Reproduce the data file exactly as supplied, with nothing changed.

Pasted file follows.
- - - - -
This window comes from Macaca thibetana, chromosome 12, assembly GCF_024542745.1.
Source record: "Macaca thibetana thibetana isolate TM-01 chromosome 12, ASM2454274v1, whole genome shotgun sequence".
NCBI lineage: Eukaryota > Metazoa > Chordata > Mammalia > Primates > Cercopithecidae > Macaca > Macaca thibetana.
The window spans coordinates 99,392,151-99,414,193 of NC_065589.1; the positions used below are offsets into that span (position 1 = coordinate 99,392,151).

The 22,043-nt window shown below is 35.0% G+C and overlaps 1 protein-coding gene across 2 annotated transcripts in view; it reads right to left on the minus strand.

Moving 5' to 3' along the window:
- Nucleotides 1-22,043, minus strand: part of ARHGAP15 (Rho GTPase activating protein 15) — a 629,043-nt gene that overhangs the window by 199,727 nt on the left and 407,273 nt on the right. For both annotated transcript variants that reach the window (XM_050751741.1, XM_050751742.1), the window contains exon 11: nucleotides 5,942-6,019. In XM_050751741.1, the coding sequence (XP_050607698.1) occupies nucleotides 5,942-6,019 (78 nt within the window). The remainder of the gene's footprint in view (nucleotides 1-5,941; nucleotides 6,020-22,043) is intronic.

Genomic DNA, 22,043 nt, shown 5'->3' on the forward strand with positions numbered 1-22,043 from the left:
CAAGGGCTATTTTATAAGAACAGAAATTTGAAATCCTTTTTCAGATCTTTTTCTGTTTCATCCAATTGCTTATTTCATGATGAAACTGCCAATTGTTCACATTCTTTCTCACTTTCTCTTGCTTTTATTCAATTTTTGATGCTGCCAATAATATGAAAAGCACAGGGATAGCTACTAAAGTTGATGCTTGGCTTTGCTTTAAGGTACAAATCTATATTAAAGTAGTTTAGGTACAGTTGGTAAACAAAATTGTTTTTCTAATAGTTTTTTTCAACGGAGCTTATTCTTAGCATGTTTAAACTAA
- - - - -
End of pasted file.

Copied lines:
This window comes from Macaca thibetana, chromosome 12, assembly GCF_024542745.1.
Source record: "Macaca thibetana thibetana isolate TM-01 chromosome 12, ASM2454274v1, whole genome shotgun sequence".
NCBI lineage: Eukaryota > Metazoa > Chordata > Mammalia > Primates > Cercopithecidae > Macaca > Macaca thibetana.
The window spans coordinates 99,392,151-99,414,193 of NC_065589.1; the positions used below are offsets into that span (position 1 = coordinate 99,392,151).

The 22,043-nt window shown below is 35.0% G+C and overlaps 1 protein-coding gene across 2 annotated transcripts in view; it reads right to left on the minus strand.

Moving 5' to 3' along the window:
- Nucleotides 1-22,043, minus strand: part of ARHGAP15 (Rho GTPase activating protein 15) — a 629,043-nt gene that overhangs the window by 199,727 nt on the left and 407,273 nt on the right. For both annotated transcript variants that reach the window (XM_050751741.1, XM_050751742.1), the window contains exon 11: nucleotides 5,942-6,019. In XM_050751741.1, the coding sequence (XP_050607698.1) occupies nucleotides 5,942-6,019 (78 nt within the window). The remainder of the gene's footprint in view (nucleotides 1-5,941; nucleotides 6,020-22,043) is intronic.

Genomic DNA, 22,043 nt, shown 5'->3' on the forward strand with positions numbered 1-22,043 from the left:
CAAGGGCTATTTTATAAGAACAGAAATTTGAAATCCTTTTTCAGATCTTTTTCTGTTTCATCCAATTGCTTATTTCATGATGAAACTGCCAATTGTTCACATTCTTTCTCACTTTCTCTTGCTTTTATTCAATTTTTGATGCTGCCAATAATATGAAAAGCACAGGGATAGCTACTAAAGTTGATGCTTGGCTTTGCTTTAAGGTACAAATCTATATTAAAGTAGTTTAGGTACAGTTGGTAAACAAAATTGTTTTTCTAATAGTTTTTTTCAACGGAGCTTATTCTTAGCATGTTTAAACTAA